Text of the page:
Report highlights impact of social enterprises in rural areas
Making up a critical part of the rural economy, social enterprises have contributed £197 million in the Highlands and Islands — up £32m since 2019.
This is according to recent figures released by the Social Enterprise in Scotland: Census 2021. The project was led by CEIS with support from Highlands and Islands Enterprise (HIE).
In 2021, there were 1,277 social enterprises operating in the Highlands and Islands employing 7,228 full-time employees.
More than two thirds (68%) of social enterprises in the Highlands and Islands are led by women and 72% percent are located in rural areas.
Many social enterprises in the Highlands and Islands own assets and manage land, including estates and islands, harness renewable energy technologies, create employment and provide an increasingly diverse range of essential services.
Lewis and Uist were named as ‘Social Enterprise Places’ in 2021 in recognition of the services social enterprises are delivering in the Outer Hebrides. 10% (122) of social enterprises in the Highlands and Islands are based in the Outer Hebrides.
One example is Macaulay College, based on a farm in the Isle of Lewis. It offers a programme of activities for people with additional social and educational requirements.
Young people and adults with additional support needs are referred through social work and education departments. Those who attend get the opportunity to be involved in group activities such as animal care, crafts and produce, horticulture and construction, which help them to have meaningful and fulfilling social and working lives.
The college was founded in 2010 by directors Roland Engebretsen and Rebecca Lindsay and now employs 11 full-time employees.
Mr Engebretsen said: “As a small social enterprise that has grown steadily, it has had significant impact on the local community. The confidence and experience gained in attending Macaulay College has enabled some to move into employment and further education while for the majority of attendees, the benefits are evident through improved mental and physical health and increased quality of life.
“Feedback from families shows that it is not only our service users who feel these benefits but it extends to the families too and was of particular importance whilst facing the challenges of the pandemic.”
Urras Oighreachd Ghabhsainn (Glason Estate Trust) is the community land trust responsible for managing the 56,000-acre Galson Estate on behalf of the community in north Lewis. Since the community buyout in 2007, projects ranging from tourism, youth and energy efficient projects have been taken forward by the Urras. The organisation is one of the largest employers in north Lewis with 16 members of staff.
Profits from three wind turbines installed by the Urras are distributed to the community through an investment fund, assisting local groups and organisations to make a difference. The fund has supported activities such as heritage, culture, sports, health and wellbeing, care and education all of which benefit local people and visitors to the area. The trust also plays a key role in providing a service for the community’s local crofting related matters.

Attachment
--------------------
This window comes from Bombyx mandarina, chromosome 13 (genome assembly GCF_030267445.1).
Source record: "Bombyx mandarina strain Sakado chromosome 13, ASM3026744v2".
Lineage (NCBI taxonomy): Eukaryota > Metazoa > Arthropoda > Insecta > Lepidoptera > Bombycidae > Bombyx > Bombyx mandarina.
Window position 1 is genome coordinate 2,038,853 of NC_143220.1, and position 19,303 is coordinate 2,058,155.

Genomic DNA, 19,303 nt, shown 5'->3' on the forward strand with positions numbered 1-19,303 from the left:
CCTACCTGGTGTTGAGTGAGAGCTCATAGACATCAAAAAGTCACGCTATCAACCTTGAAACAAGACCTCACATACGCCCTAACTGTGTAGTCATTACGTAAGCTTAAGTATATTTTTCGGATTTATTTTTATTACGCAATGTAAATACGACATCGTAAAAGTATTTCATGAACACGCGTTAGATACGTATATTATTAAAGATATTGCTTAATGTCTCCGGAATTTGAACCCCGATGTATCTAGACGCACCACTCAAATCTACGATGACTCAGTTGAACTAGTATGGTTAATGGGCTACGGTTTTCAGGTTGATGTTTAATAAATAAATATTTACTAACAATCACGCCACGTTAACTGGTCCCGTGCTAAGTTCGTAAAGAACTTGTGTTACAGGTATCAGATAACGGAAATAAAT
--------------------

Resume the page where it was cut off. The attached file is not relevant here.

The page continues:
Agnes Rennie, chair at the Urras, said: “The flow of wind energy income has enabled the Urras to expand beyond the level previously imagined. Creating a place for all generations and families to live well and flourish locally is fundamental to retaining and attracting people.
“The Urras has undertaken much work to ensure residents are able to access services and has been working hard to create opportunities to grow businesses and create jobs as well as developing the area as a vibrant area to live, work and visit.”
21% (267) of social enterprises in the region are located in Argyll and the Islands.
Kildonan-based Woodside Arran CIC is a social enterprise formed in May 2017 by husband-and-wife team Andrew and Jennifer Macdonald. Their initial aims were to address the lack of local fresh produce available on the island and create a diverse local food network for residents and visitors.
Mrs Macdonald said: “Since we started the social enterprise we have tried many ways to make local food as convenient as possible for people. Last year, we invested in a vending machine, which has given us the chance to add local fruit and vegetables to people’s diet in a much more convenient and easy way.
“This has allowed us to focus on the important job of growing as much local produce, which has resulted in the creation of new jobs here at the farm. We also offer outreach and education opportunities for the community and give them access to quality, affordable, healthy produce all year round and at the same time, reducing food miles.”
Margaret McSporran, head of social enterprise development at HIE, said: “Social enterprises are a vital part of our community and economy in the Highlands and Islands and bring far-reaching benefits across the region. They create employment and skills opportunities, improve public services and support from of our hardest to reach individuals.
“The study shows that social enterprises have a significant role in shaping rural communities. There has been a consistent rate of growth in the number of social enterprises in the region.
“The report provides us with data that helps demonstrate the breadth and diversity of social enterprises in the region as well as highlighting needs, challenges and opportunities. This will assist us to inform policy and investment to ensure the sector on the ground is given the support it needs to deliver social and economic benefits to their communities.”